But I'm not posting on that today. Why? Because Tabby's star was doing unexplained things before. The interesting bit is the explanations people will come up with... and that's going to take a while to develop. I've already posted plenty on the subject, here, here, here, and here.
|Sorry, I couldn't resist putting this in again ('cause it's probably not aliens)...|
All the Tabby's star fuss has reminded me of something I read last year, and never got the chance to follow up on: That the Curiosity Mars rover may (and I cannot over emphasis that 'may') have spotted signs of stromatolites .
It's well worth following that link. If you're not down with the microbial terminology: Stromatolites are stone structures built by colonies of microbes for protection, often in lake beds. The colonies build them by trapping floating dust particles and cementing them into a solid structure.
|Above: Stromatolites: Odd swirly rocks made by microbes....|
On Earth some stromatolites are so well made that they've survived nearly 4 billion years, and are the oldest unambiguous evidence of life on earth. And on Mars...
Martian microbe houses:
Nora Nofke is Mrs Stromatolites - she has spent her whole career studying them - and some of the rock structures photographed by the Curiosity rover bear a striking resemblance to fossilised stromatolites, as she reported to the journal Astrobiology.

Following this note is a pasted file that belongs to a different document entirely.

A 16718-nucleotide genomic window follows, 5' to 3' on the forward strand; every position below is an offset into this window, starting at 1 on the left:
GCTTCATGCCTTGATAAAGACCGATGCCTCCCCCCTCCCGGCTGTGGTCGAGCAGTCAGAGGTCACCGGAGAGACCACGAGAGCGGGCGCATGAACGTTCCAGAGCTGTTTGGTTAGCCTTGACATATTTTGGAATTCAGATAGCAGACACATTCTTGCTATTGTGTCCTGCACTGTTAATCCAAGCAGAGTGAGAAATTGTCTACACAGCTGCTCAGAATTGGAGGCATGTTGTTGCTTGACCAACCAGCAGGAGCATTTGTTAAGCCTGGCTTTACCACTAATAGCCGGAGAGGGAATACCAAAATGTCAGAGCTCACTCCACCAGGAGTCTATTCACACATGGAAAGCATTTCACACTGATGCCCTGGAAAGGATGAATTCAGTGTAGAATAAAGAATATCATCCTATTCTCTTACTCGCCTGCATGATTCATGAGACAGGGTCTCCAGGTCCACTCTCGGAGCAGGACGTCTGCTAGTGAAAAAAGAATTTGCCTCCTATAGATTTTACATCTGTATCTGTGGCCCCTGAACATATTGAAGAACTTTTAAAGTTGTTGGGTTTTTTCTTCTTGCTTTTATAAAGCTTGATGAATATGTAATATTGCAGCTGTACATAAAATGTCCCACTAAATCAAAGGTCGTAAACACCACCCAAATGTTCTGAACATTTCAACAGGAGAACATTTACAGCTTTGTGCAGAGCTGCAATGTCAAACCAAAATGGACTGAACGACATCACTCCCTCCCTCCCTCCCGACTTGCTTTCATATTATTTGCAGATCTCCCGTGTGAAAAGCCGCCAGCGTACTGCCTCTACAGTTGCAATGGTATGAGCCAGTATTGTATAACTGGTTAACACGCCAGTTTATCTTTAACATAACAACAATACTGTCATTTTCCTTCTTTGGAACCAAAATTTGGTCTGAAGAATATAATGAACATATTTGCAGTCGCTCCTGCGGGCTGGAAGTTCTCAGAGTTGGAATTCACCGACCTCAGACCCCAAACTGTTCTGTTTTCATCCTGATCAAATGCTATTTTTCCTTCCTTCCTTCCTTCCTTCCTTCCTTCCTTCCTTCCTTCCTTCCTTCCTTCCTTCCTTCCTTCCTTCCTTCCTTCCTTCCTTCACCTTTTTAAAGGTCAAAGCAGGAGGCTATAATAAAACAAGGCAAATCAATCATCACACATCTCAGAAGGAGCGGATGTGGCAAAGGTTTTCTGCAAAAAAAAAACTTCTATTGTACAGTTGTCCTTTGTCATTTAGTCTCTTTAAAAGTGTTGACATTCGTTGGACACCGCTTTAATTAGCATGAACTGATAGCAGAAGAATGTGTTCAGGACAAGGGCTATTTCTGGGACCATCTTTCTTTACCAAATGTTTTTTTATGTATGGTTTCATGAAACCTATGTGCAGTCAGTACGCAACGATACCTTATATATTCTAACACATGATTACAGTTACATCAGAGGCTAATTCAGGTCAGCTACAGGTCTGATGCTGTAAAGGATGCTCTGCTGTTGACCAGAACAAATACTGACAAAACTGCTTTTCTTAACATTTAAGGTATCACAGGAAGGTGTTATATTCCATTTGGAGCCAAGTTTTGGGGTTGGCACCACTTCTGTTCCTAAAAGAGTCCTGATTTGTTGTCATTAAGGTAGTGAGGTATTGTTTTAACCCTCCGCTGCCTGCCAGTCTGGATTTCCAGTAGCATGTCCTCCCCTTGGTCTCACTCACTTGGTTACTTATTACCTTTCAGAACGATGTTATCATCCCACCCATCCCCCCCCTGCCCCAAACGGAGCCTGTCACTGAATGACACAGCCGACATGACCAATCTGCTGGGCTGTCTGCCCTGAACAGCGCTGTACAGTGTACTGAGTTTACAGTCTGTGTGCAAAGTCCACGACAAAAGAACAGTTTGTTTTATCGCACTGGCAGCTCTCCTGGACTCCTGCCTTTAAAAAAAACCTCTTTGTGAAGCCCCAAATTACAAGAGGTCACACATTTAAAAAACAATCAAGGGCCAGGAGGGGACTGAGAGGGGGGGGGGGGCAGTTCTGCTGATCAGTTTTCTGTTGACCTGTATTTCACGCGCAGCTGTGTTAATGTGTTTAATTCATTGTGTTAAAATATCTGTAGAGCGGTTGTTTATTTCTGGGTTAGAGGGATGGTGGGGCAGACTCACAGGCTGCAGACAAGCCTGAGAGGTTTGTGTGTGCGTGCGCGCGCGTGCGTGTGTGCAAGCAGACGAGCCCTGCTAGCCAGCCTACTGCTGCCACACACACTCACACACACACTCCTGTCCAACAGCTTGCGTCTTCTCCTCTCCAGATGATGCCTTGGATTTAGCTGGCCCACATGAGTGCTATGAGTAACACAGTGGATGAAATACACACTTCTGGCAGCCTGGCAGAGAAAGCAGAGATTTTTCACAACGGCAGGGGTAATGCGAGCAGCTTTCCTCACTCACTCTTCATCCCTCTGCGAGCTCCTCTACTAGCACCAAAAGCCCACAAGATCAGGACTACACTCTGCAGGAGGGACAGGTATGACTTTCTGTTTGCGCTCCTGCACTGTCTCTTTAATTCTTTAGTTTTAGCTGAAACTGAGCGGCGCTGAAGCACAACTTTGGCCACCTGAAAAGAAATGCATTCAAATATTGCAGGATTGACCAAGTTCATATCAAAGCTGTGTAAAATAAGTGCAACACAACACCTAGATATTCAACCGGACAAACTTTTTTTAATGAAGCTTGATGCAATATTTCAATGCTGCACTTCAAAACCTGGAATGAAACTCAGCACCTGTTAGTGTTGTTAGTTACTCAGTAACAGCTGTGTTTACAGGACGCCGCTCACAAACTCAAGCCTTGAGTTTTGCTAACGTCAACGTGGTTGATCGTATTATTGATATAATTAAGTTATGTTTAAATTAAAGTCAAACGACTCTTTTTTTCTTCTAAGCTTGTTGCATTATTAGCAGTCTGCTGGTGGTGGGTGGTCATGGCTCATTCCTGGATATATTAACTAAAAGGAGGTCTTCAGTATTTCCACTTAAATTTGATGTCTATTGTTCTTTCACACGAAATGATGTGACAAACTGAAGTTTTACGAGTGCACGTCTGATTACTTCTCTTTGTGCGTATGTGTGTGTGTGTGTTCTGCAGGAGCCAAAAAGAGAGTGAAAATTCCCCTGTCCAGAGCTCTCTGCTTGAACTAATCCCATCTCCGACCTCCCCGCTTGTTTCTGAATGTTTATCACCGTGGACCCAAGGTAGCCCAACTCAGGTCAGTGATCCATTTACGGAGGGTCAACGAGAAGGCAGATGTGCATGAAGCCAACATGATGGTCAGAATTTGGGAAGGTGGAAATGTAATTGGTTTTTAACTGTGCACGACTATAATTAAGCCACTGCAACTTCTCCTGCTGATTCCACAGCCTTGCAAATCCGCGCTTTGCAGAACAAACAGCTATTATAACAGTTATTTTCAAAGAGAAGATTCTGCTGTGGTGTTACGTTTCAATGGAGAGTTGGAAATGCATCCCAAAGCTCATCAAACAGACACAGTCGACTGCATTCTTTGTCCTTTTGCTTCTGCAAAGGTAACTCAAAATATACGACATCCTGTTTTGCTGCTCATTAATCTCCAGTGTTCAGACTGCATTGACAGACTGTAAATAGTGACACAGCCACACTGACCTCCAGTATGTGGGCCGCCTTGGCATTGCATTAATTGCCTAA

|Above: Some of the rocks seen by Curiosity resemble (weathered by billions of years) stromatolites. Image courtesy of JPL.|
Nofke isn't claiming to have found definitive evidence of Martian life. Like the micro tunnels in martian rocks that I wrote about a few weeks back, this looks like something made by life, but 'looks like' ain't proof. The rise and fall of the claims of Martian microbes being found fossilised in the ALH84001 meteorite show just how cautious anyone advancing such a claim needs to be.
That said... according to someone who has spent their whole career studying stromatolites... these rocks look very like a stromatolite formation.
Nofke's peers are sceptical because that's the job of a scientist. But they agree she's done a good job with the data to hand:
“I’ve seen many papers that say ‘Look, here’s a pile of dirt on Mars, and here’s a pile of dirt on Earth,’” says Chris McKay, a planetary scientist at NASA’s Ames Research Center and an associate editor of the journal Astrobiology. “And because they look the same, the same mechanism must have made each pile on the two planets.That’s an easy argument to make, and it’s typically not very convincing. However, Noffke’s paper is the most carefully done analysis of the sort that I’ve seen, which is why it’s the first of its kind published in Astrobiology.”
The only way to get a definitive answer would be to bring samples of the possibly-stromatolites back to Earth and subject them to the full battery of analysis we have here - and that's not likely to happen any time soon. Even so, together with recent finds of organic carbon and (tiny amounts of) liquid water on modern Mars, Nofke's analysis adds fuel to speculation that Mars might have once been called home by something.
Nofke's paper from last year can be found here.
|Above; Stromatolites growing in a shallow lake on Earth. Mars once had shallow lakes like this so.... maybe...|